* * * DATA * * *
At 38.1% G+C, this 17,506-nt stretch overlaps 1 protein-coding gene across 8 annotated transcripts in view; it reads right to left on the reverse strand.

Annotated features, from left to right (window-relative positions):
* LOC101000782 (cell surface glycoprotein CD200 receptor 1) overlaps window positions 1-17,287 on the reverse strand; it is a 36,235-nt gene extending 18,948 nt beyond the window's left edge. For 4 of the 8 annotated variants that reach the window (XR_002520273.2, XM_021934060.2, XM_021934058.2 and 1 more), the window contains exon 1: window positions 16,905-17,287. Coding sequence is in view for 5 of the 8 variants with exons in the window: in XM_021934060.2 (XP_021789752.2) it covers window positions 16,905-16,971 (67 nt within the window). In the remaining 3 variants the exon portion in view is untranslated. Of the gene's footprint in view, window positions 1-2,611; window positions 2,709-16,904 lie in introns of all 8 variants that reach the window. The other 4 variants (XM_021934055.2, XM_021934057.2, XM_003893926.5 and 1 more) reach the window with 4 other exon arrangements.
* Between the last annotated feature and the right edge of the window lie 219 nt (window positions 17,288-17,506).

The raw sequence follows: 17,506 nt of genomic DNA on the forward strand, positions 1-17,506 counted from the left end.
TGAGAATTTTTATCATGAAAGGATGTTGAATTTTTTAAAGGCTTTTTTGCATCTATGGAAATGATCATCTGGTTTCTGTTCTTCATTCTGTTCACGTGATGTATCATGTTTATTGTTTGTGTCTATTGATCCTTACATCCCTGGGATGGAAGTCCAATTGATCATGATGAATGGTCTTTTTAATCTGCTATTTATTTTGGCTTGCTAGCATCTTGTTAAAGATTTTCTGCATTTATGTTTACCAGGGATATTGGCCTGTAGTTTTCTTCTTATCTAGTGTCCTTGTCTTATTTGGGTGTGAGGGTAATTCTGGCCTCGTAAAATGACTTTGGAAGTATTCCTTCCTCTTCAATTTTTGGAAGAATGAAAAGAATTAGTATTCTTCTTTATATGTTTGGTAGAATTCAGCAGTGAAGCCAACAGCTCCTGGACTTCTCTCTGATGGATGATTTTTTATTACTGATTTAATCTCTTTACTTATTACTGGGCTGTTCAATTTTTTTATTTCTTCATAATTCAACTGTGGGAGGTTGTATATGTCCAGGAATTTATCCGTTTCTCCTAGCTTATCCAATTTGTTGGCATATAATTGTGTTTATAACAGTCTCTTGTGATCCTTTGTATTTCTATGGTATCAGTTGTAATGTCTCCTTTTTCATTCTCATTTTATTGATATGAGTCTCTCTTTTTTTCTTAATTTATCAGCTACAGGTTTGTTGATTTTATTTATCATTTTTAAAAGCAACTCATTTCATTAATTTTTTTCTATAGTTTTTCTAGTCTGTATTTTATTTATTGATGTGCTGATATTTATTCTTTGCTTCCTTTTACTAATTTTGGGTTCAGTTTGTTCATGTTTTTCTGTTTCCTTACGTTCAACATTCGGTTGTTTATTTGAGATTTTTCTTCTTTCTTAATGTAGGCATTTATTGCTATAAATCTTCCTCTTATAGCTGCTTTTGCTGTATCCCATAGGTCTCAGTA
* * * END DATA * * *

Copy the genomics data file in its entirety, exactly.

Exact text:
At 38.1% G+C, this 17,506-nt stretch overlaps 1 protein-coding gene across 8 annotated transcripts in view; it reads right to left on the reverse strand.

Annotated features, from left to right (window-relative positions):
* LOC101000782 (cell surface glycoprotein CD200 receptor 1) overlaps window positions 1-17,287 on the reverse strand; it is a 36,235-nt gene extending 18,948 nt beyond the window's left edge. For 4 of the 8 annotated variants that reach the window (XR_002520273.2, XM_021934060.2, XM_021934058.2 and 1 more), the window contains exon 1: window positions 16,905-17,287. Coding sequence is in view for 5 of the 8 variants with exons in the window: in XM_021934060.2 (XP_021789752.2) it covers window positions 16,905-16,971 (67 nt within the window). In the remaining 3 variants the exon portion in view is untranslated. Of the gene's footprint in view, window positions 1-2,611; window positions 2,709-16,904 lie in introns of all 8 variants that reach the window. The other 4 variants (XM_021934055.2, XM_021934057.2, XM_003893926.5 and 1 more) reach the window with 4 other exon arrangements.
* Between the last annotated feature and the right edge of the window lie 219 nt (window positions 17,288-17,506).

The raw sequence follows: 17,506 nt of genomic DNA on the forward strand, positions 1-17,506 counted from the left end.
TGAGAATTTTTATCATGAAAGGATGTTGAATTTTTTAAAGGCTTTTTTGCATCTATGGAAATGATCATCTGGTTTCTGTTCTTCATTCTGTTCACGTGATGTATCATGTTTATTGTTTGTGTCTATTGATCCTTACATCCCTGGGATGGAAGTCCAATTGATCATGATGAATGGTCTTTTTAATCTGCTATTTATTTTGGCTTGCTAGCATCTTGTTAAAGATTTTCTGCATTTATGTTTACCAGGGATATTGGCCTGTAGTTTTCTTCTTATCTAGTGTCCTTGTCTTATTTGGGTGTGAGGGTAATTCTGGCCTCGTAAAATGACTTTGGAAGTATTCCTTCCTCTTCAATTTTTGGAAGAATGAAAAGAATTAGTATTCTTCTTTATATGTTTGGTAGAATTCAGCAGTGAAGCCAACAGCTCCTGGACTTCTCTCTGATGGATGATTTTTTATTACTGATTTAATCTCTTTACTTATTACTGGGCTGTTCAATTTTTTTATTTCTTCATAATTCAACTGTGGGAGGTTGTATATGTCCAGGAATTTATCCGTTTCTCCTAGCTTATCCAATTTGTTGGCATATAATTGTGTTTATAACAGTCTCTTGTGATCCTTTGTATTTCTATGGTATCAGTTGTAATGTCTCCTTTTTCATTCTCATTTTATTGATATGAGTCTCTCTTTTTTTCTTAATTTATCAGCTACAGGTTTGTTGATTTTATTTATCATTTTTAAAAGCAACTCATTTCATTAATTTTTTTCTATAGTTTTTCTAGTCTGTATTTTATTTATTGATGTGCTGATATTTATTCTTTGCTTCCTTTTACTAATTTTGGGTTCAGTTTGTTCATGTTTTTCTGTTTCCTTACGTTCAACATTCGGTTGTTTATTTGAGATTTTTCTTCTTTCTTAATGTAGGCATTTATTGCTATAAATCTTCCTCTTATAGCTGCTTTTGCTGTATCCCATAGGTCTCAGTA